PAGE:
If there’s anything that chile heads and spicy food lovers can agree on, it’s that hot sauce makes everything better. Whether you’re a connoisseur of the spiciest sauces or a fan of milder flavors, there is no denying that adding some hot sauce to your meals can really kick things up a notch. But have you ever wondered how to pair your hot sauces with food?
Finding the right combination of flavors can be tricky. Fortunately, there are some basic guidelines that will help you get the most out of your hot sauce experience. Here’s a guide on how to pair hot sauce with food!
Understanding Food Profiles
In order to start learning how to pair hot sauce with food, we first need to talk about and understand food flavor profiles. Food flavor profiles are a great way to understand and appreciate the tastes, aromas, and textures of different foods.
Understanding how different flavors interact with each other, as well as how they can be complemented or contrasted is key to creating delicious dishes.
In general, flavors can be divided into five main components: sweet, salty, sour, bitter, and savory (also known as umami). Each component has its own distinct taste that helps to create an overall flavor profile for any given dish.
1. Sweet Flavors
Sweet flavors bring balance and sweetness to a dish. Sweet can come from various sources including sugar, fruits, dairy products like honey or maple syrup. Sugar helps to give a dish a certain sweetness that is softer than that of the fruit itself. Many desserts have sweetness in the form of sugar added to them as an ingredient or drizzled on top as a garnish.
2. Salty Flavors
Salty flavors come from salt, soy sauce, or other forms of condiments and help balance out other ingredients in a dish adding depth and complexity to the overall flavor profile.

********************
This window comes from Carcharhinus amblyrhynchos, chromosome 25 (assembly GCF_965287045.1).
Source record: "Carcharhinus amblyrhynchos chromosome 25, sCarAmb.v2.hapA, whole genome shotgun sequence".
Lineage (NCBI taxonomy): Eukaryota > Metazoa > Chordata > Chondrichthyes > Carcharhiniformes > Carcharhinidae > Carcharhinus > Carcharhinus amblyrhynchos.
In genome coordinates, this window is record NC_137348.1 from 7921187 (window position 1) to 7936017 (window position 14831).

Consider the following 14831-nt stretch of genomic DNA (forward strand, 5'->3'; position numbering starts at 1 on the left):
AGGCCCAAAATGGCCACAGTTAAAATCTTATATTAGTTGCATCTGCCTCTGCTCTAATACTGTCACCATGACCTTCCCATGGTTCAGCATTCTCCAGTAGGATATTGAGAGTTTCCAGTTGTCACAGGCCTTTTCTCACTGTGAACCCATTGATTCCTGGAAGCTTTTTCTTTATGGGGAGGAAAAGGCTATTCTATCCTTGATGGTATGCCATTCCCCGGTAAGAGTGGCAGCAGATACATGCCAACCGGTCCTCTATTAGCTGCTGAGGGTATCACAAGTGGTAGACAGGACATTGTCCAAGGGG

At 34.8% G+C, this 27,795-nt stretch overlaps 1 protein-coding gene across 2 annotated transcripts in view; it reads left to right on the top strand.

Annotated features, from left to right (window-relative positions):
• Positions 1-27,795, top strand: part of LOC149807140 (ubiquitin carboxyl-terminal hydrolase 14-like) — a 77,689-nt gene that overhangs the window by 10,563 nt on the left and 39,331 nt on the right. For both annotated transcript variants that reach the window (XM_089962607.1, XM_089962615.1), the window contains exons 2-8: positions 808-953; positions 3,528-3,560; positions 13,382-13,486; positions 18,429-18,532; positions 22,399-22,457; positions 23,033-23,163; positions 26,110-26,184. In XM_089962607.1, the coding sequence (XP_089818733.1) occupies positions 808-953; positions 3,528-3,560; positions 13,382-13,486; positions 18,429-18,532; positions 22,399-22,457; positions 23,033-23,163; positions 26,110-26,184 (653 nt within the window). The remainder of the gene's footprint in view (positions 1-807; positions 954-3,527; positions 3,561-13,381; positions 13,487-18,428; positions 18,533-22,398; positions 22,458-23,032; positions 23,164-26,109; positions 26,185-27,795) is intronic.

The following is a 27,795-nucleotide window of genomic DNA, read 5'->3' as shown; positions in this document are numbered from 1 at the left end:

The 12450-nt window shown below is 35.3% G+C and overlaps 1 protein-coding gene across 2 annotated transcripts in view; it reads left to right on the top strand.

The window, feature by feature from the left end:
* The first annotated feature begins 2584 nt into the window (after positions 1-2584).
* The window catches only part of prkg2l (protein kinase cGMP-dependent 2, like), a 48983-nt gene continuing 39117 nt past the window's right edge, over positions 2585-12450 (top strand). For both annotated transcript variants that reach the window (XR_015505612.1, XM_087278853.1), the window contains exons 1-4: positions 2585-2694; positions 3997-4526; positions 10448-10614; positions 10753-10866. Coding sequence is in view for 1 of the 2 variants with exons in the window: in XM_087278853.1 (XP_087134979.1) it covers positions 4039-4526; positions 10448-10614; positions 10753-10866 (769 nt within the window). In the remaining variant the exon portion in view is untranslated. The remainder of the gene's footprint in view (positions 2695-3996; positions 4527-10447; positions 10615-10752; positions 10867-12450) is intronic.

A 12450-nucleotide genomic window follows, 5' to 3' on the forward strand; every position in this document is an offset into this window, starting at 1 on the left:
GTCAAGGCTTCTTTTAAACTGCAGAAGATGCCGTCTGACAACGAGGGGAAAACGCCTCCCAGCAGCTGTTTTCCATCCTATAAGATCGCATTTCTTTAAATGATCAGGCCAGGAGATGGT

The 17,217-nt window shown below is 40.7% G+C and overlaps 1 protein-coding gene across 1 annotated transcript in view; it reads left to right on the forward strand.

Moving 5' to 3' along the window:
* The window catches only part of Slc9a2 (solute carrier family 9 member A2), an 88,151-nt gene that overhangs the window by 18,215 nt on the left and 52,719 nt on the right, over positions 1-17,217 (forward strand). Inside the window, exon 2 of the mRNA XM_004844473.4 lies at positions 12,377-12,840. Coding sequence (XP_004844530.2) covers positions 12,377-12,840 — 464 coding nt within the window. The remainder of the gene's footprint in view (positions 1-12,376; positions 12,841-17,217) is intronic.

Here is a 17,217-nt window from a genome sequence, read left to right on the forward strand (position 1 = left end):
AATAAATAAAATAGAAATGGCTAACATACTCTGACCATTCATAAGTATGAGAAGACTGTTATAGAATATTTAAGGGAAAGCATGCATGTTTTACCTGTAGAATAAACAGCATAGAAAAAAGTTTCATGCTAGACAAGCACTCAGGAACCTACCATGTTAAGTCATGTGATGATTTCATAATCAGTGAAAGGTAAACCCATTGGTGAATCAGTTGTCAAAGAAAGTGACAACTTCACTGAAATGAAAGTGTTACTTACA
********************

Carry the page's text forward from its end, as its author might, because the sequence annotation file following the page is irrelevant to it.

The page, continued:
3. Sour Flavors
Sour flavors come from citrus fruits such as lemons, limes, or oranges; vinegar; yogurt; and even some vegetables, giving dishes added zinginess or tartness that cuts through the richness of other ingredients used in the dish. Think lemon-like or vinegary, and sometimes bitter or acerbic.
4. Bitter Flavors
Bitter flavors are often found in dark chocolate; coffee beans; beer; tonic water; citrus fruits like grapefruit; parsley; radicchio and endive among others which add bitterness to enhance flavor profiles by providing contrast against more mellow components like sweet or salty ones.
5. Savory (Umami) Flavors
Savory or umami flavors are often found in mushrooms, nuts, legumes, and even some cheeses like Parmesan and Gruyere among others which add a richness or depth to dishes that help enhance the flavor profile of the dish.
Understanding these five main components will help you gain insight into how different foods taste together so you can start experimenting with new recipes or tweaking existing ones for delicious results!
Also think about what flavors will enhance and/or balance each other out. For example:
Flavors that enhance each other:
Sweet and savory
Sour and savory
Sweet and salty
Flavors that balance each other:
Sweet and bitter
Sweet and sour
Sour and spicy
Spicy and sweet
Salty and bitter
Savory and bitter
Pairing Hot Sauce with Food
Once you understand food flavor profiles and how different flavors interact with each other, it’s time to start pairing hot sauce with food! Hot sauces come in all shapes, sizes, types, and heat levels so there is no one-size-fits-all approach when it comes to finding the perfect combination. There are so many different ways to make a hot sauce and so many different chile peppers out there that essentially make an endless amount of options when it comes to flavors and types of hot sauce.
However, there are some basic principles that can help you find a great pair. Let's take a look at some!
Balance Flavors With Food Profiles
When pairing hot sauce with food, it’s important to keep in mind the flavor profile of the dish. The goal is to achieve balance between all components of the flavor profile and not just overpower one particular flavor with your favorite hot sauce.
This goes back to what we mentioned before about balancing and enhancing flavors that go well with each other.
For example, if you are making a spicy taco dish, try to find a hot sauce that has some sweetness as well as heat so that it compliments the other ingredients in the dish rather than overpowers them.
This also goes back to what we started out with about food profiles. Understanding food profiles along with flavor profiles is going to help you pair the correct flavors and hot sauces with your favorite dishes. We'll also give some great examples of this later in the article, so stick around for those!
Consider Heat Level
The next step is to consider the heat level of your hot sauce when pairing it with food. Generally speaking, milder sauces work better for lighter dishes such as salads while spicier sauces are better for heartier dishes such as stews or curries.